« I do not known who I am. I linger between the versions of myself. Today I am rapper, tomorrow a matador, the day after a rockstar. Or a footballer? A scarecrow? All the versions of oneself, all the versions of one man. Or a woman? I do not know my gender. I forgot the taste of pleasure. One day I am gay, the day after I am straight, later on I am confused. Together we bend the binaries, alone I am lost. I just wanna be a loser but my mind doesn’t accept that. I would like to touch her sex, but I can only touch myself. This is an ego trip, please do not continue to read what it is written here, you will only end up more confused then when you entered this space. You would be better off buying something, I bet that would make you happier. Like some clothes. Always the best deals in the second hand store. I am being an hypocrite now, but well if I tell you that ecology and being green now it’s only branding will you get upset? Upcycling is a trend now, you should surf that wave darling. All in or nothing. But you know what, I do swim in confusion to make a sense of it all, I embrace not knowing, the mystery and the untold. I dreamt of dreaming to be something that I am not. I thought I had to be something because you told me. But not. I confuse you to confuse myself. Not knowing as a point of departure. Not knowing as a curse.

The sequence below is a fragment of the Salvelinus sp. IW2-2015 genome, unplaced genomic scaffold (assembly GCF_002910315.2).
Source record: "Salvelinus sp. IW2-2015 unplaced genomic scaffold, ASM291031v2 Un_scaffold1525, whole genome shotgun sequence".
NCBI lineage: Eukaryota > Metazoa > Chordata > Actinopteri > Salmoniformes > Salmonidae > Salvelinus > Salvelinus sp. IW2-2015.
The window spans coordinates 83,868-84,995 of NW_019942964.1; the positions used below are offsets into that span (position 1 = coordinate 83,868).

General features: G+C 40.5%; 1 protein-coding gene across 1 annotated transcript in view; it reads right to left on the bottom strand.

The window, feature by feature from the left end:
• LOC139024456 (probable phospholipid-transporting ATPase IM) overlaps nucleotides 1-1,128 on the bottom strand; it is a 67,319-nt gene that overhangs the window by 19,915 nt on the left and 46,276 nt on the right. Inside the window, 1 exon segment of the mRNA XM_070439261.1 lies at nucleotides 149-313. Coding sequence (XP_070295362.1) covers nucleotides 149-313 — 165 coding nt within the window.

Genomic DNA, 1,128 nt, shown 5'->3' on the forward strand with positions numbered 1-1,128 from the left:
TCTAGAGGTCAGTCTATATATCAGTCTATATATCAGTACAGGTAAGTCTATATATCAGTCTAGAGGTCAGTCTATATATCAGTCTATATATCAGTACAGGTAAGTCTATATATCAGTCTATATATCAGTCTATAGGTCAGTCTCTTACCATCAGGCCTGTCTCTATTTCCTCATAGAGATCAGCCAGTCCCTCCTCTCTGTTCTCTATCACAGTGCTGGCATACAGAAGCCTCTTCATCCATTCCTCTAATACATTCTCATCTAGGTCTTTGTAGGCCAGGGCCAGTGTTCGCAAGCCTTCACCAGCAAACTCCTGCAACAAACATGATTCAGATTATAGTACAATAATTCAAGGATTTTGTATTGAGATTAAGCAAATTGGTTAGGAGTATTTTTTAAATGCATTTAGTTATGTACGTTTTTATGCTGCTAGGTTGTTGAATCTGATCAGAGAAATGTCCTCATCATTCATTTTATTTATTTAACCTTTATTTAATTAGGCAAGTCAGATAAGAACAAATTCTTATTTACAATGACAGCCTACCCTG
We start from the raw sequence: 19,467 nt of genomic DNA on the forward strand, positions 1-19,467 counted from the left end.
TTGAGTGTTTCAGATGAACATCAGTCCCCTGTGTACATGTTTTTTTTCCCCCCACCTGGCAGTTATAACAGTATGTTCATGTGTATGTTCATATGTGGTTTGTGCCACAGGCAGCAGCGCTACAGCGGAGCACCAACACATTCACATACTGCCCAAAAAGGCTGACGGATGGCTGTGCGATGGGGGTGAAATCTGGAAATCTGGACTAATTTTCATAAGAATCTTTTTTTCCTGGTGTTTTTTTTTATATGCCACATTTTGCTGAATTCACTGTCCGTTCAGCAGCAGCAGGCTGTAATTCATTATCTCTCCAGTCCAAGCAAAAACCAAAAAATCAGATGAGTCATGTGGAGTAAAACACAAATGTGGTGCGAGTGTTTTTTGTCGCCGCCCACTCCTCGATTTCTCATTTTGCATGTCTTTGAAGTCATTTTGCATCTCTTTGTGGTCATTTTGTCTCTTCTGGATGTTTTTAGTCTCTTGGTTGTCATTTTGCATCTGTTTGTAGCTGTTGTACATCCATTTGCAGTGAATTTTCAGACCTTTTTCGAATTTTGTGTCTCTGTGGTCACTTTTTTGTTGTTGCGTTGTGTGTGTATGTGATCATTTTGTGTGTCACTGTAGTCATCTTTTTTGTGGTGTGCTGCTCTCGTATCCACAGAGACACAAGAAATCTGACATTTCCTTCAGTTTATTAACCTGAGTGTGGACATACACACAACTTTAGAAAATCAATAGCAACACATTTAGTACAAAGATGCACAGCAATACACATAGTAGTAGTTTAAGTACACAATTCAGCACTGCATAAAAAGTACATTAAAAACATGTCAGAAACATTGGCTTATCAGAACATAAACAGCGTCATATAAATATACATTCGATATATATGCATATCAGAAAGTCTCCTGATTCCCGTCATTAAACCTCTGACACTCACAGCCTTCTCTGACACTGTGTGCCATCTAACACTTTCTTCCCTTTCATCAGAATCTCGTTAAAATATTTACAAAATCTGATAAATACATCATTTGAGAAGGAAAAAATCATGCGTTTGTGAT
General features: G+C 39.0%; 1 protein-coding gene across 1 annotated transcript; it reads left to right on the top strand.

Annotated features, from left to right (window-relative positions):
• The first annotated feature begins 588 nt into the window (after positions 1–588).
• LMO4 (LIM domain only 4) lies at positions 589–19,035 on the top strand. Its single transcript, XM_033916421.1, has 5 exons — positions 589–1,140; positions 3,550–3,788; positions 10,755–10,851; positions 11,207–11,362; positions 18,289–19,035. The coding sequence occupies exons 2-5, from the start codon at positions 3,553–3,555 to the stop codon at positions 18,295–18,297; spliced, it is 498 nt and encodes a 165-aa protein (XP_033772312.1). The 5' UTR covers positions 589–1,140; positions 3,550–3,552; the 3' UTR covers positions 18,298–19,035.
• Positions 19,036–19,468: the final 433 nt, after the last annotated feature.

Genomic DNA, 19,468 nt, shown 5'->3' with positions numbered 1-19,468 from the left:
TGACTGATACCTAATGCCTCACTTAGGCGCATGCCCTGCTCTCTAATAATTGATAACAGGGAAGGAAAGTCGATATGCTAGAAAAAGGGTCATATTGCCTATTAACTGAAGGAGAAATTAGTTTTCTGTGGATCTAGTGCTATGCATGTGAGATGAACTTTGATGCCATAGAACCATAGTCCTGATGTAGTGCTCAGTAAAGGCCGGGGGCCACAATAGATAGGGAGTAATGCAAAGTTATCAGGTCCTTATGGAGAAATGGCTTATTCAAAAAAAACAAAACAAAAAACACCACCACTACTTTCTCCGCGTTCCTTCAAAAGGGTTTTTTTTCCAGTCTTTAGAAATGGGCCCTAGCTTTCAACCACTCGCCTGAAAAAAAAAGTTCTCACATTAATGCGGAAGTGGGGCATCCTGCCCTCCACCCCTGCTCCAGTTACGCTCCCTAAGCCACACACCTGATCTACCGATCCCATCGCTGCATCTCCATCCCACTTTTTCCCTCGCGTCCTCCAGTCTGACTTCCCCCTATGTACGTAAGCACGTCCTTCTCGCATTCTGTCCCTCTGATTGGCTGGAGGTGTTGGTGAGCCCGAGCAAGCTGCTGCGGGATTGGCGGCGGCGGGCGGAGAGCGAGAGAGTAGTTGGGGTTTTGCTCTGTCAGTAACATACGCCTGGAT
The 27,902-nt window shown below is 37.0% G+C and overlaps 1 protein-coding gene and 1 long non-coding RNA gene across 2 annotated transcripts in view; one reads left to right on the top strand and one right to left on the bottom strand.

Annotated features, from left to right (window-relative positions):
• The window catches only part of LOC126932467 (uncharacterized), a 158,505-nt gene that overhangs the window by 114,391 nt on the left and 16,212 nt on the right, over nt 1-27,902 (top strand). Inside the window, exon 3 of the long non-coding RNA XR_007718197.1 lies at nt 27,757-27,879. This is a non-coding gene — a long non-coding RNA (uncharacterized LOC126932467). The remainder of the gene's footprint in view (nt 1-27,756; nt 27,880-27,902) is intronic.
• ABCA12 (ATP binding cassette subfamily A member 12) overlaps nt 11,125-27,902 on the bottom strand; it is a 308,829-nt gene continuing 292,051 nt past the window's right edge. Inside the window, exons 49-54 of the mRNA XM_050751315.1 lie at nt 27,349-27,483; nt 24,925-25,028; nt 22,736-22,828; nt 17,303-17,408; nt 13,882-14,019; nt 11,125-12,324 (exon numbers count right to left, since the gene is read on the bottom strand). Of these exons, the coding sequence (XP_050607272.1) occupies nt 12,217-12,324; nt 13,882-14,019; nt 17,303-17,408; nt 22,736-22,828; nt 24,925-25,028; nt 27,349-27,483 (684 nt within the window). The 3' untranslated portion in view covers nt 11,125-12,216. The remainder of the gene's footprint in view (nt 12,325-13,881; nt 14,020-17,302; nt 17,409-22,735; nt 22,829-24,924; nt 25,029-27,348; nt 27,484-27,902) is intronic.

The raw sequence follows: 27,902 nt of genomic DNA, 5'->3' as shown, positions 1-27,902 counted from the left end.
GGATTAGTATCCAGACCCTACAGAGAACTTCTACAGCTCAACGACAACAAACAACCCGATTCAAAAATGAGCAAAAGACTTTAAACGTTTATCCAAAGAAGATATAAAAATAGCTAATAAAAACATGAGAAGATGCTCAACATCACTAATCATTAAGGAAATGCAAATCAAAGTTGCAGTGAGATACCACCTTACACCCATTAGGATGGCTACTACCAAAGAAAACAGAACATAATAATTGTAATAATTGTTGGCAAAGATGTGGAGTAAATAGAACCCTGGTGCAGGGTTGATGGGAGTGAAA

I do not want to know what I am. »

Aline Bouvy

« Four or five years ago, I was given this jacket for Christmas.

I have never been able to put it on, for the same reasons that it has become impossible for me to contemplate the stillness and peace of the sea horizon.»

Vava Dudu

« A human being like you is fragile as porcelain. »

« Don’t be afraid of my glance. »